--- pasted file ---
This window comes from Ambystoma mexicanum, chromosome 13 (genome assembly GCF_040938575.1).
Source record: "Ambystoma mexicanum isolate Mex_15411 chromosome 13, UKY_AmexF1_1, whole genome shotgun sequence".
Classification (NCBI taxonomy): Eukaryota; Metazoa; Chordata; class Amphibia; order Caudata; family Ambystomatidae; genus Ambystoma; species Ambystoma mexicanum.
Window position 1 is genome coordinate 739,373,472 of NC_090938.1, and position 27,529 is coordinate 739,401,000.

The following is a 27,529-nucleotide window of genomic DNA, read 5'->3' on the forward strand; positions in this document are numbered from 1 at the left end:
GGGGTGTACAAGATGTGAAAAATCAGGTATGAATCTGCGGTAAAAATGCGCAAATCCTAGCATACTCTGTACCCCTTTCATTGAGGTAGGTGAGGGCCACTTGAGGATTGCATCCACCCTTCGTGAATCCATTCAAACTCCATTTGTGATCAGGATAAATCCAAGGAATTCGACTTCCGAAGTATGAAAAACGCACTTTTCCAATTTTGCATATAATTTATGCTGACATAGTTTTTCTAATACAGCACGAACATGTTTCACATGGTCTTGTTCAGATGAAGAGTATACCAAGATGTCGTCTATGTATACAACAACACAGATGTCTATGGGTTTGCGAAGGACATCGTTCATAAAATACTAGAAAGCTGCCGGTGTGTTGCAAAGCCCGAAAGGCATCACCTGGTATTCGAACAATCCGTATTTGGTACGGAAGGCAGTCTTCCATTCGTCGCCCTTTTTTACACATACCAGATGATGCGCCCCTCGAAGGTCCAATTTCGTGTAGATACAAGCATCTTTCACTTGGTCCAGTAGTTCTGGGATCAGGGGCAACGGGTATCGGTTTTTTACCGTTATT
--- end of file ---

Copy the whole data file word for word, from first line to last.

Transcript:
This window comes from Ambystoma mexicanum, chromosome 13 (genome assembly GCF_040938575.1).
Source record: "Ambystoma mexicanum isolate Mex_15411 chromosome 13, UKY_AmexF1_1, whole genome shotgun sequence".
Classification (NCBI taxonomy): Eukaryota; Metazoa; Chordata; class Amphibia; order Caudata; family Ambystomatidae; genus Ambystoma; species Ambystoma mexicanum.
Window position 1 is genome coordinate 739,373,472 of NC_090938.1, and position 27,529 is coordinate 739,401,000.

The following is a 27,529-nucleotide window of genomic DNA, read 5'->3' on the forward strand; positions in this document are numbered from 1 at the left end:
GGGGTGTACAAGATGTGAAAAATCAGGTATGAATCTGCGGTAAAAATGCGCAAATCCTAGCATACTCTGTACCCCTTTCATTGAGGTAGGTGAGGGCCACTTGAGGATTGCATCCACCCTTCGTGAATCCATTCAAACTCCATTTGTGATCAGGATAAATCCAAGGAATTCGACTTCCGAAGTATGAAAAACGCACTTTTCCAATTTTGCATATAATTTATGCTGACATAGTTTTTCTAATACAGCACGAACATGTTTCACATGGTCTTGTTCAGATGAAGAGTATACCAAGATGTCGTCTATGTATACAACAACACAGATGTCTATGGGTTTGCGAAGGACATCGTTCATAAAATACTAGAAAGCTGCCGGTGTGTTGCAAAGCCCGAAAGGCATCACCTGGTATTCGAACAATCCGTATTTGGTACGGAAGGCAGTCTTCCATTCGTCGCCCTTTTTTACACATACCAGATGATGCGCCCCTCGAAGGTCCAATTTCGTGTAGATACAAGCATCTTTCACTTGGTCCAGTAGTTCTGGGATCAGGGGCAACGGGTATCGGTTTTTTACCGTTATT